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Damar agroforest establishment and sources of livelihood a profitability assessment of damar agroforest system in Krui, Lampung, Sumatra Indonesia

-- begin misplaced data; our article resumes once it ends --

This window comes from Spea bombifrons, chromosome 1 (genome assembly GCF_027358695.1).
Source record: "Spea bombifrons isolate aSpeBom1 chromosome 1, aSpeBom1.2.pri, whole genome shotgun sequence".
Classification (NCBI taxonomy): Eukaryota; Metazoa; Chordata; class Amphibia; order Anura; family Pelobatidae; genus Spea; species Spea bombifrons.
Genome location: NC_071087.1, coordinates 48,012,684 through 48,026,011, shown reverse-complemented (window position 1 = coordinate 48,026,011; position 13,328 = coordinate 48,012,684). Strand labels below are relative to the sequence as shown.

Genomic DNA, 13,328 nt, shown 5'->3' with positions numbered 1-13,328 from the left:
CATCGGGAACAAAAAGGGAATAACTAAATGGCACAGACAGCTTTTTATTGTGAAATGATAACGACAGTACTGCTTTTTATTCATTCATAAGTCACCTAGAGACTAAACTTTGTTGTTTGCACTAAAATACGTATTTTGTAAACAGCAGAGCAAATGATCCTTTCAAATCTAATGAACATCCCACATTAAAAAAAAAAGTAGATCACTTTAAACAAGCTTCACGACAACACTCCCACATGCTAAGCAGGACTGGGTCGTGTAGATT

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Damar agroforest or repong damar in Krui West Coast of Lampung Province Sumatra Indonesia is a forest-like land use system that was developed by small holders to meet multi- dimensional objectives. From conservation point of view damar agroforest system affords environmental benefit. The forest-like structure of agroforest allows the conservation of large part of natural forest biodiversity. From econom ic perspective this land use system provides a wide range of source of income to farmers their neighborhood and the actors along damar trading chain. One of the interesting parts of the damar story on which this study is emphasized lies on the way of farmers to init iate and develop this land use that need 20 - 25 years. Two research questi ons can be addressed in this assessment therefore : is repong damar establishment economically and financially profitable and what is the return to land and labor? Traditionally agricultural undertakings during repong damar establishment were done without any external farm input application. Since the middle of 80s there has been significant development in the agricultural undertakings : fertilizer application for coffee and pepper cultivation during kebun stage herbicide for weed control and implementing more frequent tree-pruning to reduce the shade in order to prolong productive lifetime of coffee and pepper. Based on farm budget calculation the st udy reveals that this system (namely semi intensive system) has higher return employs more labor and also more profitable than the comparable traditional system. Efforts to prol ong the kebun stage bring about significant change in the farmers’ economy and the neighborhood as it creates more employment opportunity in the village. Profitability assessment figures out that repong damar establishment both traditional system and semi-intensive system are prof itable. Based on the ma croeconomic parameters of on July 1997 returns to land per hectare at private prices are Rp 6.98 million for traditional system and Rp 9.32 million for semi-intensive system. Economically (farm budget calculation valued at social prices) returns to land for those systems are respectively Rp 9.50 million (traditional system) a nd Rp 13.45 million (semi-intensive system). Similarly for returns to labor. Both systems provide returns to labor about three times higher than the average wage rate in Sumatra. The prevailing monetary cr isis in Indonesia had increased the systems’ attractiveness because the prices of the main agricultural product (coffee pepper and damar) are increased along with the Rupiah depreciation against US$. Hence the returns to land are increased by 46.3% to 51.9% at private prices calculation and 57.8% to 55.3% in social prices calculation. Whereas return to labor are in creased about 47% in private prices and 52% in social prices.

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